A few weeks ago in an article about the struggling economy, a writer for Time magazine said the idea that “entrepreneurs are the foundation of the economy” was one of five “destructive myths” being pushed upon the American people.
Further disrespecting America’s entrepreneurs, the writer, Rana Foroohar, goes on to say, “Entrepreneurship is still one of America’s great strengths, right? Wrong.” Instead we’re told that the growth of the financial sector starting in the 1980s diverted all the potentially great entrepreneurs away from business ownership and towards a career on Wall Street. (What the heck was Amazon’s Jeff Bezos thinking when he abandoned Wall Street and moved to Seattle to sell books?)
So, I must have been hallucinating in the 1990s when the entrepreneurial revolution took hold. Seriously, I understand that in order to make a point, it’s easy to pick the specific statistics that support your notion and ignore the rest. Time reports there was a 23 percent drop in the rate new firms were created from 1980 to 2008, and from that concludes entrepreneurs are not important to the U.S. economy. Although I am not a statistician, I have some stats to share as well:
- There were more than twice as many small businesses in existence in 2008 (over 29 million according to the Small Business Administration’s Office of Advocacy) than there were in 1980 (12.5 million).
- In 1980 about 5.5 percent of Americans owned a small business; in 2008 about 9.6 percent did.
- 451,000 new firms were created in 1980. Between then and 2008, there were only two years (1982 and 1983) when fewer businesses than that were started.
- 64 percent of all net new jobs in America in the past 15 years were created by small businesses.
There’s no question the Great Recession had a significant impact on small business startups. In 2009 (the last year for which we have statistics) there were only 404,000 new firms created, the lowest number in decades. But does that negate the impact we entrepreneurs have on the economy? Frankly, I don’t see how it can.
Here are some more facts: Small businesses employ slightly more than half of all private-sector workers, pay 44 percent of the total U.S. private payroll, and contribute to more than 50 percent of nonfarm, private GDP. How is that not a fundamental part of the foundation of our economy? What financial condition would America be in if we small business owners didn’t contribute what we do?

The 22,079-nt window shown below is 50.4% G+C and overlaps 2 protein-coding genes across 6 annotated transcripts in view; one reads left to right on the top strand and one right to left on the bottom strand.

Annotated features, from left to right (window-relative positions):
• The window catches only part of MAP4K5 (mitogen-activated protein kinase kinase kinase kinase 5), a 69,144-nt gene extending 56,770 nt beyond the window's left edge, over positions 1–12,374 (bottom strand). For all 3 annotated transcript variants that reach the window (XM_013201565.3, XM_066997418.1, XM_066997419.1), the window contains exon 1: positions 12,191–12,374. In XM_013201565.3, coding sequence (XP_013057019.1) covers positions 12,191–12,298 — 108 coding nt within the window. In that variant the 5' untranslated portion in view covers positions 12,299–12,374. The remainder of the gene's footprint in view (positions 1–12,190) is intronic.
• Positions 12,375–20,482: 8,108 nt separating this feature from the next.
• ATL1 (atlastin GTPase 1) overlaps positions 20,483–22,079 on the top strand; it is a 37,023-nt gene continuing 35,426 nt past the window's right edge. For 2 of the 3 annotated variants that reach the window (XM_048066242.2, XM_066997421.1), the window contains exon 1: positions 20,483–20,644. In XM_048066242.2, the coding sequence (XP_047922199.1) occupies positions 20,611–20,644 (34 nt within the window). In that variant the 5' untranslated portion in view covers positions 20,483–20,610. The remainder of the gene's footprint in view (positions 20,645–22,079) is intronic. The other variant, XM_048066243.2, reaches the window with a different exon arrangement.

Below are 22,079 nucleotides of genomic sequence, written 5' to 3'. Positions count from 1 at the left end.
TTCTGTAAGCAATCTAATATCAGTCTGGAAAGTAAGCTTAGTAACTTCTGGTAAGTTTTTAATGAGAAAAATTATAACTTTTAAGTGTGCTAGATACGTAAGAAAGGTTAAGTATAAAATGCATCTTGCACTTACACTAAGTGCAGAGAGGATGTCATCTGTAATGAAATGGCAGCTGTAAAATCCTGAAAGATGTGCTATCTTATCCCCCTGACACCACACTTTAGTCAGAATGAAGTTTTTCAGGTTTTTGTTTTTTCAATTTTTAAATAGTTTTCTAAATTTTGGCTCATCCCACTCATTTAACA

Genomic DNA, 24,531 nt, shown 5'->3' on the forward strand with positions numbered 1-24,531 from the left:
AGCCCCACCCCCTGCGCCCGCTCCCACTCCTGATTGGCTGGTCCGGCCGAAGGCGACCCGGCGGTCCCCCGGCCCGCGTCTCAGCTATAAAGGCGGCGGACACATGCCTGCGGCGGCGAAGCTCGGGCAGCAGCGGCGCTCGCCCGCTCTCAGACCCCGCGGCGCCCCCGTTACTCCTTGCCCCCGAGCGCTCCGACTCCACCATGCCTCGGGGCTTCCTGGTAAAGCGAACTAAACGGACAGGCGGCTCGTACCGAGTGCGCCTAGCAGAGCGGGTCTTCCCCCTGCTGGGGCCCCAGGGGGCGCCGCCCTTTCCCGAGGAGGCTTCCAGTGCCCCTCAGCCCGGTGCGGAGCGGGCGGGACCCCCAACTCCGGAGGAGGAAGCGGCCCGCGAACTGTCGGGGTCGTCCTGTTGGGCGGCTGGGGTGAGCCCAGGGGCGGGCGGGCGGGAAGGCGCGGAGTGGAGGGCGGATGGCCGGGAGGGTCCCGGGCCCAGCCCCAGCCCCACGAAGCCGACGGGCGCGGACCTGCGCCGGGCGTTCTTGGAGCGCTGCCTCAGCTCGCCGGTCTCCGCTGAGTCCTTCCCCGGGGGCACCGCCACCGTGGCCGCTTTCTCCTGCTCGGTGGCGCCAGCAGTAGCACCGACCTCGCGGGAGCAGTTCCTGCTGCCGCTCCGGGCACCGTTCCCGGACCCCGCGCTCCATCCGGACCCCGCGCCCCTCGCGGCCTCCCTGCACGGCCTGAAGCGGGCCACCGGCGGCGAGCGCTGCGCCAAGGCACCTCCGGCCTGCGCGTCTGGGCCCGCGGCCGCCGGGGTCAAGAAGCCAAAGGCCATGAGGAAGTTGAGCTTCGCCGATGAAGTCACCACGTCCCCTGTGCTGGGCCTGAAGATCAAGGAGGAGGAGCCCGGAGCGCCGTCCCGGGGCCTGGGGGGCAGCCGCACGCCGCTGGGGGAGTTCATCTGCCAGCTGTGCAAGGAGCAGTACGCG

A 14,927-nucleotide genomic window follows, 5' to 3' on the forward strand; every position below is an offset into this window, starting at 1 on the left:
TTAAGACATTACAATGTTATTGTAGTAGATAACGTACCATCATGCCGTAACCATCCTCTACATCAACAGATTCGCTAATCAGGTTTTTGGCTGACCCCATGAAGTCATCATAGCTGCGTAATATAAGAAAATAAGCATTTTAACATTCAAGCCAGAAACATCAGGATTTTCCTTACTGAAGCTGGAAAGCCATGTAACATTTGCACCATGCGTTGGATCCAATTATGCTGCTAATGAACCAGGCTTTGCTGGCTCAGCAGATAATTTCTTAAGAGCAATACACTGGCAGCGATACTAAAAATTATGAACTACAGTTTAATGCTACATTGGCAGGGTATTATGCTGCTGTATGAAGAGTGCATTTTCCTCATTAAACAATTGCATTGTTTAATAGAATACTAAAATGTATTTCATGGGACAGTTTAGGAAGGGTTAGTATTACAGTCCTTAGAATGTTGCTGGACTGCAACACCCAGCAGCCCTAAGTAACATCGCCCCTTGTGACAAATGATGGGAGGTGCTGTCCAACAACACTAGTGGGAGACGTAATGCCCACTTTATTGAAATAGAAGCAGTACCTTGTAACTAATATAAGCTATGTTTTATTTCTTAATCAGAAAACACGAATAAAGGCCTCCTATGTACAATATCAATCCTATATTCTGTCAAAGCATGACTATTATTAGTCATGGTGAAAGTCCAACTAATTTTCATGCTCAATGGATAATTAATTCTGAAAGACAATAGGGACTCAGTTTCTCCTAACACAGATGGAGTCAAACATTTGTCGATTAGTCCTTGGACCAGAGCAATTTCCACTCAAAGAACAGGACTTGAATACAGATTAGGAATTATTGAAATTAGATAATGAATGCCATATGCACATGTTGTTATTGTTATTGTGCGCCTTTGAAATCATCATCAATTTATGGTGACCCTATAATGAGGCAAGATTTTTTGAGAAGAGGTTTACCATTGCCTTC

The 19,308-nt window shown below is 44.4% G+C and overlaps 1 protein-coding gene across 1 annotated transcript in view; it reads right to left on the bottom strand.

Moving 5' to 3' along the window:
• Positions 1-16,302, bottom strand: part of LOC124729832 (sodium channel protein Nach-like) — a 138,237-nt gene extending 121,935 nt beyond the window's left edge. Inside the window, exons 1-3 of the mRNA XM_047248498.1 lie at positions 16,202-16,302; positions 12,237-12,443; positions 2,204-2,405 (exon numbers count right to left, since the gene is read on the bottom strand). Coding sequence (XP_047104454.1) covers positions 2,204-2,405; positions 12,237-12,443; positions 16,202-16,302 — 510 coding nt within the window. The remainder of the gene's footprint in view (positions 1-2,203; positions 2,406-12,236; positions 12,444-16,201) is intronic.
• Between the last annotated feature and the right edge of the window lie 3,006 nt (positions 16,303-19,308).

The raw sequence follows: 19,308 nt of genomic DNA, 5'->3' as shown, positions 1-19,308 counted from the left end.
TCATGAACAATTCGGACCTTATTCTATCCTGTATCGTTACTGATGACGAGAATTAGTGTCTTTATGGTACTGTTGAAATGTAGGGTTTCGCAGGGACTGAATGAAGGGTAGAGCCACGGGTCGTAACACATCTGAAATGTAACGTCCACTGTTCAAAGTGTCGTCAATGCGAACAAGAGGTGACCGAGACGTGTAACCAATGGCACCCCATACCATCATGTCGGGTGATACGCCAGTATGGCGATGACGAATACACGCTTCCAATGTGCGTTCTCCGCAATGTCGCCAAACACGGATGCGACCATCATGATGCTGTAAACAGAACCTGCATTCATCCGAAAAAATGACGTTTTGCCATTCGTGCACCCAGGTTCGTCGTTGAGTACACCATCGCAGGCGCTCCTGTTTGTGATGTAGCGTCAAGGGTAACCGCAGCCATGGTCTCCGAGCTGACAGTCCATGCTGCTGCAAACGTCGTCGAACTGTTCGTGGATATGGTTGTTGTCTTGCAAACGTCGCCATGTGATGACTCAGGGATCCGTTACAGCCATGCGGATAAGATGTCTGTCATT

The article then mentioned the “youth-unemployment crisis.” According to Time, the youth unemployment rate is 24 percent. Of course, that is extraordinarily (and intolerably) high. Since small business owners are (as I just pointed out) the majority employer in the United States, doesn’t it make sense that if you help us (perhaps a payroll tax cut would be a good incentivizing start), we’re the logical ones to put a dent in youth unemployment?
Of course, we can’t do that on our own. The partisan battles going on in Washington and statehouses all over the county need to stop, and smart actions need to be taken. As business owners, we know the reality is you cannot save your way to prosperity; you have to spend money to make money. So let’s train those unemployed youths and retrain other unemployed workers to do the jobs we need done. Let’s do something about the fact that the cost of health care is rising … again. A report from PwC’s Health Research Institute says costs will rise 8.5 percent in 2012, up from an 8 percent increase this year.
Obviously, I know a lot of entrepreneurs. I hear from them about their challenges, concerns, solutions, innovations, and ideas every day. They understand how profound the economic crisis still is. They know firsthand that consumers aren’t spending like they used to. They know better than anyone how fragile the so-called recovery has been, and how consumer and small business confidence numbers have been riding a roller coaster for far too long.
When researching this column I found an interesting pattern in recession and recovery cycles. Following the recession that ended in 1991, there was a two-year recovery followed by five years of strong business creation, averaging about 510,000 new firms a year. Similarly, after the 2001 recession and two years of recovery, new firm creation was even stronger, averaging about 536,000 a year.
The Great Recession officially ended two years ago. Given how much deeper it was than the recessions of 1990-91 and 2001, we can safely assume the recovery will take a bit longer than two years. But when it happens (and we all know it will), you can bet that, no matter what Time magazine thinks, entrepreneurs will once again be leading the way.
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